Clinical quality indicators

Paramedic  kneeling before female patient to assess

All ambulance services in England are measured by, and report against, the clinical quality indicators shown below. This allows a comparison of our data with that of other ambulance services in the country. The Trust went live with new response standards on 18th October and the indicators have been updated. This means comparisons against all UK ambulance service performance data may not be possible until these standards are introduced nationally this year. 

Briefly, the new CQIs are:

  • ST-elevation myocardial infarction (STEMI)
    ST-elevation myocardial infarction is a type of heart attack resulting from a blockage in a coronary artery. This monitors the number of patients who receive best practice care in the management of a heart attack. The gold standard treatment is primary angioplasty, carried out at a specialist centre. This is a procedure to insert a stent (plastic bridge) into the artery to remove the blockage and keep the artery open). We report nationally on the proportion of patients receiving these treatments within the target timescales.

  • Return of Spontaneous Circulation (ROSC)
    This indicator monitors the number of patients who suffer a cardiac arrest (heart stopped), and who are subsequently resuscitated and the heart restarts prior to their arrival at hospital.

  • Cardiac arrest - Survival to discharge (StD)
    Following on from the second indicator, this monitors the number of patients who leave hospital alive after they have had an out-of-hospital cardiac arrest.

  • Management of Stroke 
    This requires ambulance services to measure the time it takes from the 999 call, to the time it takes those F.A.S.T-positive stroke patients to arrive at a specialist stroke centre so that they can be rapidly assessed for treatment called thrombolysis.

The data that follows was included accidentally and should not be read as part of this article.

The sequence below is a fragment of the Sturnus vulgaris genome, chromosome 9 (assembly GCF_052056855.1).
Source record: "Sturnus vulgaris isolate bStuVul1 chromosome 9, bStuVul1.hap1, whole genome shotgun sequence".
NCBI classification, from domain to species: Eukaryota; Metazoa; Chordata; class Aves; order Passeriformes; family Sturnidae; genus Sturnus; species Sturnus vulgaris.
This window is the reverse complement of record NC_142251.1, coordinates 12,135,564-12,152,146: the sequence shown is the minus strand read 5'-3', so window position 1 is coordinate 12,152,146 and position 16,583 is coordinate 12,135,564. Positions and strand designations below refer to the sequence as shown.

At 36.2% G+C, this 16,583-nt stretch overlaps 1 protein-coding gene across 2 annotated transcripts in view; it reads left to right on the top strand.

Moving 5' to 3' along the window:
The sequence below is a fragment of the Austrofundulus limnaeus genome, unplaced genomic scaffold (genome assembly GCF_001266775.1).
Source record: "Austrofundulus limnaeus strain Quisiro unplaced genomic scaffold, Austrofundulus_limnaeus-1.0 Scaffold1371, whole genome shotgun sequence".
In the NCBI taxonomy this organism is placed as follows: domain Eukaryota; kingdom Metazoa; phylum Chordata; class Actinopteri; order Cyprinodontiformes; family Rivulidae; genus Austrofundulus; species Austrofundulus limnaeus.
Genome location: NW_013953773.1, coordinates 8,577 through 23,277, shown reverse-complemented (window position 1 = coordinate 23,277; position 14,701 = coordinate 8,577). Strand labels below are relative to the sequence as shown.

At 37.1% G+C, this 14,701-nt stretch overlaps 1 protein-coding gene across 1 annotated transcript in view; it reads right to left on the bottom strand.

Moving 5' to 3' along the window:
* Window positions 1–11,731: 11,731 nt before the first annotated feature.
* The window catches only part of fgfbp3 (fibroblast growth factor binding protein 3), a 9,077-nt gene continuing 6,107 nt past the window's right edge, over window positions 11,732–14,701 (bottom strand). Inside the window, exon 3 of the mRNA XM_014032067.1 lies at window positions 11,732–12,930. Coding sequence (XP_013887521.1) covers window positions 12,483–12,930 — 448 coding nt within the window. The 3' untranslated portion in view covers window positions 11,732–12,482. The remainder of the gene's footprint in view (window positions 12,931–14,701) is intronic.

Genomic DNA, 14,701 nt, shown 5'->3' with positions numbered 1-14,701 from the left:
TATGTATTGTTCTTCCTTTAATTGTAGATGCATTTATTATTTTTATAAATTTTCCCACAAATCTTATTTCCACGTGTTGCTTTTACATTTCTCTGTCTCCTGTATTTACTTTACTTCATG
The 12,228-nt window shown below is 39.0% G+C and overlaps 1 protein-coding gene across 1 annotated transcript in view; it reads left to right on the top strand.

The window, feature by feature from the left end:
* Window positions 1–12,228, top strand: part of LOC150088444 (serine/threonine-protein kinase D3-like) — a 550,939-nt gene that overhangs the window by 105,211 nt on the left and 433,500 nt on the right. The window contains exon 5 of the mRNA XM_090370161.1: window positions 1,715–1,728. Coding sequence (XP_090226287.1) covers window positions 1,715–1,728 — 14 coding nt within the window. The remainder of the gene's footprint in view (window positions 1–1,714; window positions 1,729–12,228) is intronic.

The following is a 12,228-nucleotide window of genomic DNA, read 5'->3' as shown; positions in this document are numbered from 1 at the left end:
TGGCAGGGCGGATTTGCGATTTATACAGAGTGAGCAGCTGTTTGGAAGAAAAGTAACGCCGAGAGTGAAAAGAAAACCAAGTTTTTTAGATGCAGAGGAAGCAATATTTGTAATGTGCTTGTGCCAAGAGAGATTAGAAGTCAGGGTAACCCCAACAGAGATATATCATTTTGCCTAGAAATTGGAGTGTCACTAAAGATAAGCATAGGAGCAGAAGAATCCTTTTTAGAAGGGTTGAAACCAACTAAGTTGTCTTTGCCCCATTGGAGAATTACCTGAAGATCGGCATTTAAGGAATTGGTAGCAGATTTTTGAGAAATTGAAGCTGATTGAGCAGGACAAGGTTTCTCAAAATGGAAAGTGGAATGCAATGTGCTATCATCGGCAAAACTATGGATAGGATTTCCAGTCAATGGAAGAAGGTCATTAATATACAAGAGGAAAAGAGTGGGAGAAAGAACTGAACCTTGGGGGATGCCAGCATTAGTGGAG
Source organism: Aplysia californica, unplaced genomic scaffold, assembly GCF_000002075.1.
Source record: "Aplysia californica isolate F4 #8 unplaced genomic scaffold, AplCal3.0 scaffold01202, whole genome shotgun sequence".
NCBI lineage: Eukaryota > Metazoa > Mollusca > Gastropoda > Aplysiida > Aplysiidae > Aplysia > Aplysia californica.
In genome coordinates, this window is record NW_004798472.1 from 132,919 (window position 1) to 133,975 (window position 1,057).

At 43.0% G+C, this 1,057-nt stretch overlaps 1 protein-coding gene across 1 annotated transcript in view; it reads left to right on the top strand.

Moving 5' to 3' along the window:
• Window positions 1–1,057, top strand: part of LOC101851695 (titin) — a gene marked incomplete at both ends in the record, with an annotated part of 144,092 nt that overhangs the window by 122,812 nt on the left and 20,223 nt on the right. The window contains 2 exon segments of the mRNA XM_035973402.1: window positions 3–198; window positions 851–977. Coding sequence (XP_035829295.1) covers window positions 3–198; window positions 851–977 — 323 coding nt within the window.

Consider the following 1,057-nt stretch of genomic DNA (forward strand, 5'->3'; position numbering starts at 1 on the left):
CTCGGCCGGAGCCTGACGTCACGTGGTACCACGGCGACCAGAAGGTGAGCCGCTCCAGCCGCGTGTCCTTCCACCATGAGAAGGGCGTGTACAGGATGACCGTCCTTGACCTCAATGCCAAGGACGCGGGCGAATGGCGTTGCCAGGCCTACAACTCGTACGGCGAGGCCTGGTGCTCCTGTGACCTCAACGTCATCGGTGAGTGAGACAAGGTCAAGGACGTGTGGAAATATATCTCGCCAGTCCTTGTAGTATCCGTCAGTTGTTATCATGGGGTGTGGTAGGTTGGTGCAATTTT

• Proportion of calls closed with telephone advice or managed without transport to A&E (where clinically appropriate)
    This reflects how the whole urgent care system is working, rather than simply the ambulance service or A&E, as it will reflect the availability of alternative urgent care destinations (for example, walk-in centres) and providing treatment to patients in their home

  • Re-contact rate following discharge of care (i.e. closure with telephone advice or following treatment at the scene)
    If patients have to call 999 a second time, it is usually because they are anxious about receiving an ambulance response or have not got better as expected. Occasionally it may be due to an unexpected or a new problem. To ensure ambulance services are providing safe and effective care the first time, every time, this measures how many callers or patients call us back within 24 hours of the initial call being made

  • Call abandonment rate
    This indicator will ensure that we and other ambulance services are not having problems with people phoning 999 and not being able to get through

  • Time taken to answer calls
    It equally important that if people/patients dial 999 that they get call answered quickly. This indicator will therefore measure how quickly all 999 calls that we receive get answered

  • Service experience
    All ambulance services will need to demonstrate how they find out what people think of the service they offer (including the results of focus groups and interviews) and how we are acting on that information to continuously improve patient care

  • Ambulance response time
    This measures the speed of all ambulance responses to a patient and is recorded as a mean target.  Find out more about what happens when you call 999?

Ambulance Clinical Quality Indicators (ACQIs) by CCG area

Download our ACQIs by CCG for 2017-2018

Download our ACQIs by CCG for 2016-2017

More information is available from: